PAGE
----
Buffalo Trace Single Oak, Barrel 68, 45% ABV
8 Years Old, Entry Proof 125; Rye Recipe; #4 Char; 6 Month Seasoning; Bottom Cut; 12 Rings/Inch; Wood Floor
Nose: Spice with cinnamon and pepper, an earthy note (clay/play-doh), marshmallow, a bit of rye. A little oak, a little orange.
Palate: Moderate mouthfeel, somewhat coating, slightly warming, slightly buttery, a little dry spice and slight astringency, a little bit of cherry and jam-like sweetness. A bit of toffee. Oak. A bit of orange and clove.
Finish: Moderate length with the cherry and jam; earthy sweetness; a bit of drying pepper and dry wood, slight orange notes.
Comment: Once again, a bottom cut grabs me with its clay and earth and oak. More enjoyable flavor and nuance; a nose and body that you can actually penetrate. Lacks some complexity but it’s getting in the ballpark.
Buffalo Trace Single Oak, Barrel 99, 45% ABV
8 Years Old, Entry Proof 125; Wheat Recipe; #4 Char; 6 Month Seasoning; Top Cut; 12 Rings/Inch; Wood Floor
Nose: Spirity at first. Dry wood. Lightly sour and vegetal.
Palate: Mouth-coating, somewhat sweet, black cherry, white pepper, wood, a little cinnamon, very light toffee
Finish: Warm, drying and becoming bitter. Some of the fruit notes. More oak. Short end of moderate finish.
Comment: Too closed off to be good. Not much to enjoy.
Buffalo Trace Single Oak, Barrel 100, 45% ABV
8 Years Old, Entry Proof 125; Wheat Recipe; #4 Char; 6 Month Seasoning; Bottom Cut; 12 Rings/Inch; Wood Floor
Nose: Spirity, dry and spicy. Dry wood. Lightly sour, pine notes.
Palate: Coating on the palate, creamy, slightly vanilla, with the dry pine notes present, woody. A strange mix of bitter and sweet.
Finish: Vanilla, cherry, slightly buttery, dry wood. Moderate length with the pine note persisting.
Comment:The sharp spirit and pine notes make this a non-starter for me. Dry wood; generally unpleasant.
Buffalo Trace Single Oak, Barrel 131, 45% ABV
8 Years Old, Entry Proof 125; Rye Recipe; #4 Char; 6 Month Seasoning; Top Cut; 8 Rings/Inch; Wood Floor
Nose: Deep wood, round, mildly spicy, lush, fruity with cherries, hint of peach. a touch of vanilla evident as well. A little bit of clove and a far off bit of cinnamon.
Palate: Good wood – solid oak; light rye flavor; cherries again, a bit of plum, mouth-coating, rich and almost but not quite oily. Very fruity but not over the top. Very slight bitterness.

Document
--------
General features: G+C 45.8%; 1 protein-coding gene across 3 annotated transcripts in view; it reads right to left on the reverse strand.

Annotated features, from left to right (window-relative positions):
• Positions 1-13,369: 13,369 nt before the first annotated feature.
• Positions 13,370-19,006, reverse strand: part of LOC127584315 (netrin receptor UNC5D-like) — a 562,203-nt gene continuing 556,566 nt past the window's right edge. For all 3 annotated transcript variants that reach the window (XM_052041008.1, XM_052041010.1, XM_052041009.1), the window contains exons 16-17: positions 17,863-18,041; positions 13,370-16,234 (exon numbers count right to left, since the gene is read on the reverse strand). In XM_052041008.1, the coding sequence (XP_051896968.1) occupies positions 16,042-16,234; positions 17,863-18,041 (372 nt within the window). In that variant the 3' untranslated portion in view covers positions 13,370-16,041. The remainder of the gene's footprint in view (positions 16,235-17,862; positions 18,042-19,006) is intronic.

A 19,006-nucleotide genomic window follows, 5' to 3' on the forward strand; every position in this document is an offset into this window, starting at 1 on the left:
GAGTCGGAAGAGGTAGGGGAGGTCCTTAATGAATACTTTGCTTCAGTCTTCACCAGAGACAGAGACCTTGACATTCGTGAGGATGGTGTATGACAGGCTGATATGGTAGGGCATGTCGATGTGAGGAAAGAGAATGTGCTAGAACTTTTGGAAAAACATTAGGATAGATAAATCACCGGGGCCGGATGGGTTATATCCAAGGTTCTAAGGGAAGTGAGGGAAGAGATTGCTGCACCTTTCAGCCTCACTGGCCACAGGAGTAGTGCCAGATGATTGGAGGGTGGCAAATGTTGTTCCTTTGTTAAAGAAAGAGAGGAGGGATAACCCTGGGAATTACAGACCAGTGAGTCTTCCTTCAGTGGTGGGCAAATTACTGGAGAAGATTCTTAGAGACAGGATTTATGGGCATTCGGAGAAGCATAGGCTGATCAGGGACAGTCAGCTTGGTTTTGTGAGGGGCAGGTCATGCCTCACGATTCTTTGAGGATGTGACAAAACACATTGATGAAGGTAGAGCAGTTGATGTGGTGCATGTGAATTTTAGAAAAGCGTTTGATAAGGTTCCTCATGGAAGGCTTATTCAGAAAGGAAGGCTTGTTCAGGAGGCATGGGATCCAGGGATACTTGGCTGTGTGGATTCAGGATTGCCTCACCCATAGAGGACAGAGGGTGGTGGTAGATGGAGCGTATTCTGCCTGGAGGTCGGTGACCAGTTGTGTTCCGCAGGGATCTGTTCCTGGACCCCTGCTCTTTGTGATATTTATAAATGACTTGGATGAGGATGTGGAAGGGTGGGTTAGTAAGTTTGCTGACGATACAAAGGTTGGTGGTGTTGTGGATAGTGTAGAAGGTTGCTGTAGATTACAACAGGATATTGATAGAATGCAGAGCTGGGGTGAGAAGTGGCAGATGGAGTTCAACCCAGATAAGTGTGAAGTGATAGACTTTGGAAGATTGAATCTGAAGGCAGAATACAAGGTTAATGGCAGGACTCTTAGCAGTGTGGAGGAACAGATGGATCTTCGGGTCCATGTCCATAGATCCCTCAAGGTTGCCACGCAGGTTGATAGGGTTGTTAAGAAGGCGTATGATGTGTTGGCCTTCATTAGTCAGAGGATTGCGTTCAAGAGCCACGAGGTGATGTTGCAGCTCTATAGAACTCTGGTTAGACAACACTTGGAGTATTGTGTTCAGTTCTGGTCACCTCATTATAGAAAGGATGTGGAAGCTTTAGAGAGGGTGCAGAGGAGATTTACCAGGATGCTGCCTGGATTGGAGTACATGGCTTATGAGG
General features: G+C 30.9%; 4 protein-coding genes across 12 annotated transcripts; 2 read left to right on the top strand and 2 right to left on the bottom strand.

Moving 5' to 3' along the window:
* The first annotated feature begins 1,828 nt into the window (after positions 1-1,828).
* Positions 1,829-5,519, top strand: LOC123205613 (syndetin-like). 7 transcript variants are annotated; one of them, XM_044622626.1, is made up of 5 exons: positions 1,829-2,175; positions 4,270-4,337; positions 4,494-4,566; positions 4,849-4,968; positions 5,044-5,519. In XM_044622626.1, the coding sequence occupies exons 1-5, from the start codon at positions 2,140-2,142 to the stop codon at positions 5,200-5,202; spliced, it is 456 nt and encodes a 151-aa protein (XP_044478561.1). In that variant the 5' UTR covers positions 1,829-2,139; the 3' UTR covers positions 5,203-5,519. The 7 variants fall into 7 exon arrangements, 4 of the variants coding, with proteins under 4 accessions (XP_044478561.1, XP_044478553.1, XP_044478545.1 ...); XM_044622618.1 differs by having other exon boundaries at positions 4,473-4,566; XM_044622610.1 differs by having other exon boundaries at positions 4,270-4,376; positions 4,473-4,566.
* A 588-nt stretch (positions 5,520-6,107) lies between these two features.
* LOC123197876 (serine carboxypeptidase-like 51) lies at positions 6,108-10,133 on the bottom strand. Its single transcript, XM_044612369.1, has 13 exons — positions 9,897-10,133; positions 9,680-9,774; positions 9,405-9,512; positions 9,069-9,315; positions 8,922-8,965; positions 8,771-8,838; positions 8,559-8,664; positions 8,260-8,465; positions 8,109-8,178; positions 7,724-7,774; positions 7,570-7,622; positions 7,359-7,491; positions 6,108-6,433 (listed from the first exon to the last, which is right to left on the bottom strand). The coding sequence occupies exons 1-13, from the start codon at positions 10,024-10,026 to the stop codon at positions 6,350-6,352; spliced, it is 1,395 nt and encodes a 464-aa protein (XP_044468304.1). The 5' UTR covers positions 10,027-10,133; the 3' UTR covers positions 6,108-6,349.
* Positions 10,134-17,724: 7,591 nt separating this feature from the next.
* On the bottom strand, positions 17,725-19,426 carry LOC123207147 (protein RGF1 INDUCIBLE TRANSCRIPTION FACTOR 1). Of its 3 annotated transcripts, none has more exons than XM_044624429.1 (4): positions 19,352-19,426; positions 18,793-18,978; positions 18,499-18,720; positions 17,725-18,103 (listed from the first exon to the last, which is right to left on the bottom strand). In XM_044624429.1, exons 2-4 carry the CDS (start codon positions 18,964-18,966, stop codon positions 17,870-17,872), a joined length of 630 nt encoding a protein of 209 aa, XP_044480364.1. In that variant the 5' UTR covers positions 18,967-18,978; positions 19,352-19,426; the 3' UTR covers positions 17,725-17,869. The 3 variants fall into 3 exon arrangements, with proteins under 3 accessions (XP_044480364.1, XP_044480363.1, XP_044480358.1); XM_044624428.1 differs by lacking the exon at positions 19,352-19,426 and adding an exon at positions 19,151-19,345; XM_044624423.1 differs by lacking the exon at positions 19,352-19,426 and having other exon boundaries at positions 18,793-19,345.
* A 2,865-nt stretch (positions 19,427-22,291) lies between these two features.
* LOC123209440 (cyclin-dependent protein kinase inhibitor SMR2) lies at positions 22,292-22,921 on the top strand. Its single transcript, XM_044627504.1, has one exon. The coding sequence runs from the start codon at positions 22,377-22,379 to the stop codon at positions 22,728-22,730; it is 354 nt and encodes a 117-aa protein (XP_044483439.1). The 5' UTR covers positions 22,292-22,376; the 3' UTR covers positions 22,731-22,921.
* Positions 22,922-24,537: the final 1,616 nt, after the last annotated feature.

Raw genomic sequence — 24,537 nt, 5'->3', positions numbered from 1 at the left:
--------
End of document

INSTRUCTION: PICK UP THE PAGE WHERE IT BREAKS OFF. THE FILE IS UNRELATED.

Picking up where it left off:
Finish: Full, with the fruit notes taking the lead, followed by vanilla in tow with a little orange tagging along. A little bit of black tea early on as well. Nice tannins.
Comment: This is a nice, round, balanced whiskey. Nothing sticks out but it’s not dull and lifeless. Quite enjoyable actually.
Buffalo Trace Single Oak, Barrel 132, 45% ABV
8 Years Old, Entry Proof 125; Rye Recipe; #4 Char; 6 Month Seasoning; Bottom Cut; 8 Rings/Inch; Wood Floor
Nose: Sweet and spicy, with pepper evident, a bit of pine present and some slightly bitter wood. Orange with a bit of molasses and maple syrup. A rye dryness as well.
Palate: Round, slightly thin, somewhat astringent. The pine note makes itself known again, with some dry wood, some cinnamon, a hint of bubblegum.
Finish: The bubblegum note continues, some vanilla and cherry; there’s kind of a meaty note in there as well.
Comment: The flashes of the meaty note were interesting and the first I’d tasted in a bourbon. It’s decent enough but lacks some complexity. It’s a little closed off.
Buffalo Trace Single Oak, Barrel 163, 45% ABV
8 Years Old, Entry Proof 125; Wheat Recipe; #4 Char; 6 Month Seasoning; Top Cut; 9 Rings/Inch; Wood Floor
Nose: Dry, astringent and spicy with some considerable wood. Sharp and dry, with pepper, cinnamon and dry spices. A bit of toffee below the spice.
Palate: Somewhat creamy but kind of thin. Grains and cereal, light fruits – cherry and plum – with some orange. Cinnamon. Some dry oak. A hint of maple syrup.
Finish: Grainy and cereal-y, pepper, orange, distant molasses, medium length. Pepper, spice, lightly dry.
Comment: It’s fairly good. The nose is dry, spirity, and could use something additional but OK. The grain notes are nice. It’s just not something to pull off the shelf.
Buffalo Trace Single Oak, Barrel 164, 45% ABV
8 Years Old, Entry Proof 125; Wheat Recipe; #4 Char; 6 Month Seasoning; Bottom Cut; 9 Rings/Inch; Wood Floor
Nose: Dry, spicy. Some wood on the nose. Grain, dry straw.
Palate: Mouth-coating, dry, with cinnamon and pepper. Bitter, woody, light grain. Orange evident as well.
Finish: Short, light. Cinnamon and pepper on the palate after the first wave; vanilla, light fruits. Orange and a hint of cherry.
Comment: The dryness could use something to balance it out. It’s decent enough but lacking something.
For a long time, I’ve been a fan of Macallan, for better or worse. It’s been my “calibration malt” – the one that helps me know where my palate sits on a given day – for some time. Macallan 12 is the whiskey I know better than any other I’ve had.